A second important distinction has to do with two ways of relating to God within the covenant of grace. Klaas Schilder, Geerhardus Vos, and others have pointed out how someone can relate to God merely in a legal sense. Such a person is fully a member of the covenant of grace, has been genuinely addressed by God with his gospel promises, but has yet to embrace those promises through faith. Once God’s gospel promises are embraced through faith, once a person takes hold of Christ and trusts in him, then he or she is also in a vital, living covenant relationship with God. On the human side, this vital, living relationship is characterized first of all by true faith. In what follows, for the sake of simplicity, we’re going to look at covenant conditions in the context of this vital way of relating to God.
So we’re talking about a real relationship with God as we experience it here and now. A key thing to note from the Bible is that God interacts with people as responsible creatures. Within the covenant relationship, God calls people to do certain things and not do others. They are accountable for responding to God’s call. As one example, consider God’s words to Jacob in Genesis 35. God extended promises to Jacob, but also says, “I am God Almighty: be fruitful and multiply.” He engaged Jacob as a responsible individual in this covenant relationship and calling him to action as such.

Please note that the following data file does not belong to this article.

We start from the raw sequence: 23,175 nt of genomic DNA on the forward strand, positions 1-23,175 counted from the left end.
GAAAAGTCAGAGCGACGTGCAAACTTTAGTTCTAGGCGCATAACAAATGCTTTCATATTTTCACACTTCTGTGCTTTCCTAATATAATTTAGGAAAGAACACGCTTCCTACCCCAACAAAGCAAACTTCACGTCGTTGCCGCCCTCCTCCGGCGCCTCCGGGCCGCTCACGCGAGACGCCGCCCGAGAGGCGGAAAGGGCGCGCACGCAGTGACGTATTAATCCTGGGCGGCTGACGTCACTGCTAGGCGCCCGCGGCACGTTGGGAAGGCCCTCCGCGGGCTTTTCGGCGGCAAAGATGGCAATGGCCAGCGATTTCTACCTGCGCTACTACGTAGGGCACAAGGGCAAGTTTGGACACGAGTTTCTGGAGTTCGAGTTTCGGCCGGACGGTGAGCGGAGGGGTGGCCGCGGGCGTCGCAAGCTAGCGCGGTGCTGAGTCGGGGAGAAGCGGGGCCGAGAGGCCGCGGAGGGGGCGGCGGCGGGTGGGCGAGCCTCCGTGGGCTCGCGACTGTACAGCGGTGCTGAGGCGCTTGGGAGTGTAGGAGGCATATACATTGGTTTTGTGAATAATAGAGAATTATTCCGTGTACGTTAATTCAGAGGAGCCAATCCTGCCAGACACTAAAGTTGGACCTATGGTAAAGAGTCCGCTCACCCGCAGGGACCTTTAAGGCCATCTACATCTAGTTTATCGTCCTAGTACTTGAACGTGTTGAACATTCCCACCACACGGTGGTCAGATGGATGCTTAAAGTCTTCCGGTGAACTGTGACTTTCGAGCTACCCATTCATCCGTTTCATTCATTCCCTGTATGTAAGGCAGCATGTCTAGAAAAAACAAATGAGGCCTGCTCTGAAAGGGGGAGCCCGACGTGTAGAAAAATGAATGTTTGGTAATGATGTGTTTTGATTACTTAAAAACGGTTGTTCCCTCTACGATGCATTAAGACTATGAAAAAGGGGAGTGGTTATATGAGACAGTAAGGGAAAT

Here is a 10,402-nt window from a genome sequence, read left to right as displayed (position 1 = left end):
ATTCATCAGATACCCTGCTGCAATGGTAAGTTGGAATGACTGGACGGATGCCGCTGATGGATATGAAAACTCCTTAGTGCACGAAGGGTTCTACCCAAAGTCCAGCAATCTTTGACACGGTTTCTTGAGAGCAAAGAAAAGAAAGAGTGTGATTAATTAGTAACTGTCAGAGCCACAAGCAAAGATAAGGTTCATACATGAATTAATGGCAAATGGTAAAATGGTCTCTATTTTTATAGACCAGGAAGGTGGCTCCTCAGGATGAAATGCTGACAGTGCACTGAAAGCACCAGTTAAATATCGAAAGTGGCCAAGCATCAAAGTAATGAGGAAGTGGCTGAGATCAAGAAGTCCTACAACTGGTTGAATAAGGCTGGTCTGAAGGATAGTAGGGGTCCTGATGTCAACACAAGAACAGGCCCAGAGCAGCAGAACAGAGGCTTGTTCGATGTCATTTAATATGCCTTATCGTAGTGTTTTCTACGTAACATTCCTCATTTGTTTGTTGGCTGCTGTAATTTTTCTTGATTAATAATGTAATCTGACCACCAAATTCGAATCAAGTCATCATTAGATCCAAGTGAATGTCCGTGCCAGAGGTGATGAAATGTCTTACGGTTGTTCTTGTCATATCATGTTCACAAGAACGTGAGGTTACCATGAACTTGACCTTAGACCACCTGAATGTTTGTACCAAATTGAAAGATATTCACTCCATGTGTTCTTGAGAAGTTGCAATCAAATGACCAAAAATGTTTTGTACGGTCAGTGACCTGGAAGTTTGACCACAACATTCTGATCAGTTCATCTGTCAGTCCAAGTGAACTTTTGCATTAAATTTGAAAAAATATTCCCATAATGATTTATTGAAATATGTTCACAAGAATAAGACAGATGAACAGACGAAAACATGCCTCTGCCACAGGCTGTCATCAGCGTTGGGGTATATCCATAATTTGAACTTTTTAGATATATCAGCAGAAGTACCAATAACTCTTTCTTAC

That brings us to the distinction I want to focus on: between antecedent and consequent conditions. An antecedent condition is one which comes before one relates to God in a vital living way. Consequent conditions refer to those which come after one begins relating to God in a vital living way.
There is one thing to which God calls all covenant members before they can enjoy a vital relationship with him. In other words, there is one antecedent condition. It is to believe God’s gospel promises. The antecedent condition is faith in Christ. Every covenant member is called to personally receive all the benefits of Christ through trusting in him. When someone does place their trust in Christ, God declares them righteous. They are justified and thus can relate to God as children with their heavenly Father.